Will taxing foreign investors help property markets?

Vancouver is the latest major city to impose a specific tax on foreign investors acquiring real estate. Many of those concerned about the spiralling cost of property in Vancouver, and other areas of Canada, have reacted with joy to the move. Even though these particular policies may curry favour with the electorate what will they do for the long-term property market? Will they force foreign investors to look elsewhere?

Vancouver property tax

On 2 August the Vancouver authorities introduced a 15% tax on the purchase price of real estate acquired by non-Canadian investors. In theory this has the potential to raise significant funds for the authorities although the main reason was to take some of the heat out of a more than buoyant Vancouver property market. When you bear in mind that property prices in Vancouver were increasing by 39% per annum before the foreign investors tax there was an argument that the authorities needed to do something.

Has the tax had any impact?

Interestingly August saw a 16.7% reduction in the average price of a detached home in the Vancouver which is exactly what the authorities were looking for. The fact that the average value still stands at £856,000 is still an issue but perhaps this move by the authorities has taken some of the heat out of the market. Experts are now monitoring transaction levels and average prices very closely to see whether this significant impact in the short term continues. If it does continue then other areas of Canada will no doubt follow suit which could change the whole dynamics of the Canadian property market.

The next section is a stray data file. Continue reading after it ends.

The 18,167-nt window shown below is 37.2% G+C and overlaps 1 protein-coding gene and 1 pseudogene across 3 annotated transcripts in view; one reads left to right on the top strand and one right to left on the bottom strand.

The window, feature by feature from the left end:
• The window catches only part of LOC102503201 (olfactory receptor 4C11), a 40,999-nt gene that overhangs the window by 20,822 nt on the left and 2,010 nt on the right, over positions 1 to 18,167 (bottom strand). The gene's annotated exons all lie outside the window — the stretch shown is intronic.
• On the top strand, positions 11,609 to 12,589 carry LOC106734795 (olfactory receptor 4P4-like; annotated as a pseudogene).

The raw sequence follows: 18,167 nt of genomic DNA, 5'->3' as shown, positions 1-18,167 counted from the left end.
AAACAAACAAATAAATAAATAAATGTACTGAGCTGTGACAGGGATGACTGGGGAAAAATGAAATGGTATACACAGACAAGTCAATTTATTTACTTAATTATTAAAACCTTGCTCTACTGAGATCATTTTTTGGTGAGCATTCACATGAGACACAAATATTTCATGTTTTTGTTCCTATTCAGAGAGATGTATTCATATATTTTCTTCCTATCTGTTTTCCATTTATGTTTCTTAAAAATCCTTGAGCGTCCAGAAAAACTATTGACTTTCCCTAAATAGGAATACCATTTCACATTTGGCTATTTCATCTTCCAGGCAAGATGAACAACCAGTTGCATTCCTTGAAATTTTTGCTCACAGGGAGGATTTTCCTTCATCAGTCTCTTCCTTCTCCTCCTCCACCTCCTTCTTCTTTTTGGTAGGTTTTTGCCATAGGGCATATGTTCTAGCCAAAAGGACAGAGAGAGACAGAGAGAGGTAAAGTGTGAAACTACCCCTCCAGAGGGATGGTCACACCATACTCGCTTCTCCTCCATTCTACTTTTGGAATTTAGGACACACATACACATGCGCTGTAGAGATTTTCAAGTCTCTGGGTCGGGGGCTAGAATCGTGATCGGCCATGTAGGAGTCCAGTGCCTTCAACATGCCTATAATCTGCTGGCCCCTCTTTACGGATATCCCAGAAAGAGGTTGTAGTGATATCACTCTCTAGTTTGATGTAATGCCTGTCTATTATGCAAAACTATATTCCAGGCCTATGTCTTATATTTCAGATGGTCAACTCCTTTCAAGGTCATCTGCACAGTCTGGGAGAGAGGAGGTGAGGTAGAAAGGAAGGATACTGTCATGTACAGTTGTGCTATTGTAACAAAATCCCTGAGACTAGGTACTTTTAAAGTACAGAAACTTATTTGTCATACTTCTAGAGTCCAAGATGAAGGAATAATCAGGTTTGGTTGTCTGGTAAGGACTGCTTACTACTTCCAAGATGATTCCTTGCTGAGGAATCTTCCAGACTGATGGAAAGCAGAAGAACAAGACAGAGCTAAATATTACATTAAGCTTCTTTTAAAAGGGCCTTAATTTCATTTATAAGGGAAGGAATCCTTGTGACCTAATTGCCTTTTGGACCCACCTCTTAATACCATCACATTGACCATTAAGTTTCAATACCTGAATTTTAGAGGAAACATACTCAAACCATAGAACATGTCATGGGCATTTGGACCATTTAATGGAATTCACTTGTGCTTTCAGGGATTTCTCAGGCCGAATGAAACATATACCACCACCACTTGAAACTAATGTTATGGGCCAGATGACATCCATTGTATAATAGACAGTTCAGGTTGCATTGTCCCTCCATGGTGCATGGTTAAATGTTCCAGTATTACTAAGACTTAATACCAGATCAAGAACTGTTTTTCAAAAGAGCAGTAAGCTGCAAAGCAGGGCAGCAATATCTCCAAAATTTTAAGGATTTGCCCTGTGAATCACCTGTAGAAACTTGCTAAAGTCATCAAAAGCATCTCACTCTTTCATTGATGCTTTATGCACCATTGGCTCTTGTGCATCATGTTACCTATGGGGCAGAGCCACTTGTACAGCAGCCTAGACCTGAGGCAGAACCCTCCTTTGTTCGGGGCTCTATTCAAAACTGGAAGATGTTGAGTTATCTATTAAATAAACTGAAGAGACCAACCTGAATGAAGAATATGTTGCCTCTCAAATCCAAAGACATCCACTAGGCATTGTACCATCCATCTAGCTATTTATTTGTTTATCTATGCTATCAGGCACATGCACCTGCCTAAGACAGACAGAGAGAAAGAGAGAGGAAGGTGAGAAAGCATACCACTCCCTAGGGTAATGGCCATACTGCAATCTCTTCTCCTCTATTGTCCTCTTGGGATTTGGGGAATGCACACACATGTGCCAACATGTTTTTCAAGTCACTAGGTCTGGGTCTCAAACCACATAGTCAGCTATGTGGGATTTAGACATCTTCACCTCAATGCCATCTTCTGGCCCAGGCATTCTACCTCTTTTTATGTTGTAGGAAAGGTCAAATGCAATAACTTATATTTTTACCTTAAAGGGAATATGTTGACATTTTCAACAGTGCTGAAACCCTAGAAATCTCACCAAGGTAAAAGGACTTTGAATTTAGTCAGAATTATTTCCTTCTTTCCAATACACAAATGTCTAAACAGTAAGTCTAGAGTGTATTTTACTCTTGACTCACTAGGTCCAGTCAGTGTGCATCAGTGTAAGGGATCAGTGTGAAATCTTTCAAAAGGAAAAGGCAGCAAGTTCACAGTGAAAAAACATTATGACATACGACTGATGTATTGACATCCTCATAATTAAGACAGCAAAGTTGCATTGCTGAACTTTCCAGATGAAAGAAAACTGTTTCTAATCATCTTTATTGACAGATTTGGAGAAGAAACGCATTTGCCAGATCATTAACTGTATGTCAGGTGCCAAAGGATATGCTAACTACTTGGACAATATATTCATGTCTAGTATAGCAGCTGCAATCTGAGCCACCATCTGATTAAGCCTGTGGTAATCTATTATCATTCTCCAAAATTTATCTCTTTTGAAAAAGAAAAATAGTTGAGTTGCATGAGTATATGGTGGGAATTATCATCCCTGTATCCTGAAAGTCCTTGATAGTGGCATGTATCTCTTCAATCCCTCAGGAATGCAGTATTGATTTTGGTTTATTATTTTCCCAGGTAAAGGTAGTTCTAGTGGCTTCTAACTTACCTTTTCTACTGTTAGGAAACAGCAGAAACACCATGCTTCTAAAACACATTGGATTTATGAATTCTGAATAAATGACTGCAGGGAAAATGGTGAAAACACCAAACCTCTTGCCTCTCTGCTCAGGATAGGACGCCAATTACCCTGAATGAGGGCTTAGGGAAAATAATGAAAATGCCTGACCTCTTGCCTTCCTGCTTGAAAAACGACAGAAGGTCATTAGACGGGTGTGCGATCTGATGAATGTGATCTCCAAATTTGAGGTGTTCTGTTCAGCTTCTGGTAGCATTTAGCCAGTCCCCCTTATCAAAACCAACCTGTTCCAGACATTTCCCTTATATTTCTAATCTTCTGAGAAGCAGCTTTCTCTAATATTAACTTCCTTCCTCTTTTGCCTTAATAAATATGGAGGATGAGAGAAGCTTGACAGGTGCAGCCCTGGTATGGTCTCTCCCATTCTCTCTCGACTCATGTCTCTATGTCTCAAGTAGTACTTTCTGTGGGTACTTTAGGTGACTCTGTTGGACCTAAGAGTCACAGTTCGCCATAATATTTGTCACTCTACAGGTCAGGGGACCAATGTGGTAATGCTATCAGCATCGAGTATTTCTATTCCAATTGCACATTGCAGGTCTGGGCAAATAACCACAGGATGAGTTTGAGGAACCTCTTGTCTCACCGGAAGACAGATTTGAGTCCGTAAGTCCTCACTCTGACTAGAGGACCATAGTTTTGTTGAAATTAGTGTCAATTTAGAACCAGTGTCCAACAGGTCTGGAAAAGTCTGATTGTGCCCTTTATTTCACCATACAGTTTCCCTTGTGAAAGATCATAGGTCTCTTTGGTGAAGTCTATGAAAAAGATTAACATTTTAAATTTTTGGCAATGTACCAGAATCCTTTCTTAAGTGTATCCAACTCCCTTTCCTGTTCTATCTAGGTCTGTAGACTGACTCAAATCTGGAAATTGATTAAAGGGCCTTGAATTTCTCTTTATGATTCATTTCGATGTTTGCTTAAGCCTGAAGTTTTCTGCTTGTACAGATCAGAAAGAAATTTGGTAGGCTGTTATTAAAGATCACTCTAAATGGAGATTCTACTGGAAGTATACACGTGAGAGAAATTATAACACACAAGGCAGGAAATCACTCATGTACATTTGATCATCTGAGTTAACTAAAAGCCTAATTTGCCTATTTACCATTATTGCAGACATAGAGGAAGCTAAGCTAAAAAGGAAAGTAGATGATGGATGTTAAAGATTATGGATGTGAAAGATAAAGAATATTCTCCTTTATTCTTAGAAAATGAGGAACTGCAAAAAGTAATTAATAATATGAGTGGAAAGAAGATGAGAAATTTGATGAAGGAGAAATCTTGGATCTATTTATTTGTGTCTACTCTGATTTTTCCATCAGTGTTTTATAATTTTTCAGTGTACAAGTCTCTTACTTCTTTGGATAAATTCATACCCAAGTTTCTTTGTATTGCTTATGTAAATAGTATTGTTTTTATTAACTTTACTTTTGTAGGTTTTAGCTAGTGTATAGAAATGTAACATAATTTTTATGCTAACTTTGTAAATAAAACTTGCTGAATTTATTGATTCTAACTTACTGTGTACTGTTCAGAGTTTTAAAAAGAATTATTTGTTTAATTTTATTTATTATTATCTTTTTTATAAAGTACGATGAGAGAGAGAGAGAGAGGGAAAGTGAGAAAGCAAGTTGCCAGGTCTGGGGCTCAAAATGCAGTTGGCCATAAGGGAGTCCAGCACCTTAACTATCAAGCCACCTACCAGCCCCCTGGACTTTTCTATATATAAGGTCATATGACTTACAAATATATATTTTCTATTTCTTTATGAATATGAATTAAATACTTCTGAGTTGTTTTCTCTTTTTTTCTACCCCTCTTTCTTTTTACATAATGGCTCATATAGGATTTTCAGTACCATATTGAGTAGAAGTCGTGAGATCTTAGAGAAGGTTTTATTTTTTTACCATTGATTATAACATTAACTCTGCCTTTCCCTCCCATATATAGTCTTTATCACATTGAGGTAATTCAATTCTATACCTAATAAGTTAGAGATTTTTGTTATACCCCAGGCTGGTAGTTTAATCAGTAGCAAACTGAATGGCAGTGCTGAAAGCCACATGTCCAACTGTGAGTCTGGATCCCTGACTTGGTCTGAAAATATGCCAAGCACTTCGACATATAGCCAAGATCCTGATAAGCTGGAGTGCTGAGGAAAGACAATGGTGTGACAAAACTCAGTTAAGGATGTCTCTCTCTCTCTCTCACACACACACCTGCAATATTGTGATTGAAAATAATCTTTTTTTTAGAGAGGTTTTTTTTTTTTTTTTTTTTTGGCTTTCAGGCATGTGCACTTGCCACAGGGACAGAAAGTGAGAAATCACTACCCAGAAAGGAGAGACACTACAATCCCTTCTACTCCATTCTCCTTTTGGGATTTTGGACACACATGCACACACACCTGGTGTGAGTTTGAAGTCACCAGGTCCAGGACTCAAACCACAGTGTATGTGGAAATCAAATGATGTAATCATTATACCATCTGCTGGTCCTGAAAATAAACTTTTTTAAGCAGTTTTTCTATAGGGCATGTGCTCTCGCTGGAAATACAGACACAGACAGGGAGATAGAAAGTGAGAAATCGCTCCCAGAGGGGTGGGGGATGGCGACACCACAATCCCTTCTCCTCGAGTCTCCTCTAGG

Foreign taxes around the world

It may come as no surprise to learn that Vancouver is not the only area which has introduced additional taxes for foreign investors looking at real estate assets. The likes of Melbourne, Sydney, Queensland and areas of New Zealand have also introduced additional taxation but not at the level set by the Vancouver authorities. Others have also followed with more indirect taxation of foreign investors which does not necessarily grab the headlines but can raise significant additional funds for government coffers.

On the flip side of the coin, Chinese authorities have reduced the hurdles and the cost for foreign investors looking towards Chinese real estate – but this may be more to do with the state of the Chinese property market at the moment. It is also interesting to see that this particular move by the likes of Vancouver and some areas of Australia has occurred just as the Chinese overseas investment bandwagon gathers pace. There are many areas of the world which have been directly impacted by Chinese investors looking to balance their investment portfolios, offering some protection from domestic market issues.


It will be very interesting to see whether additional taxes aimed at foreign investors in various real estate markets around the world do have a medium to long-term impact. There was always going to be a short-term impact due to the “shock nature” of the move but history shows us that investors more often than not find a way round these challenges.

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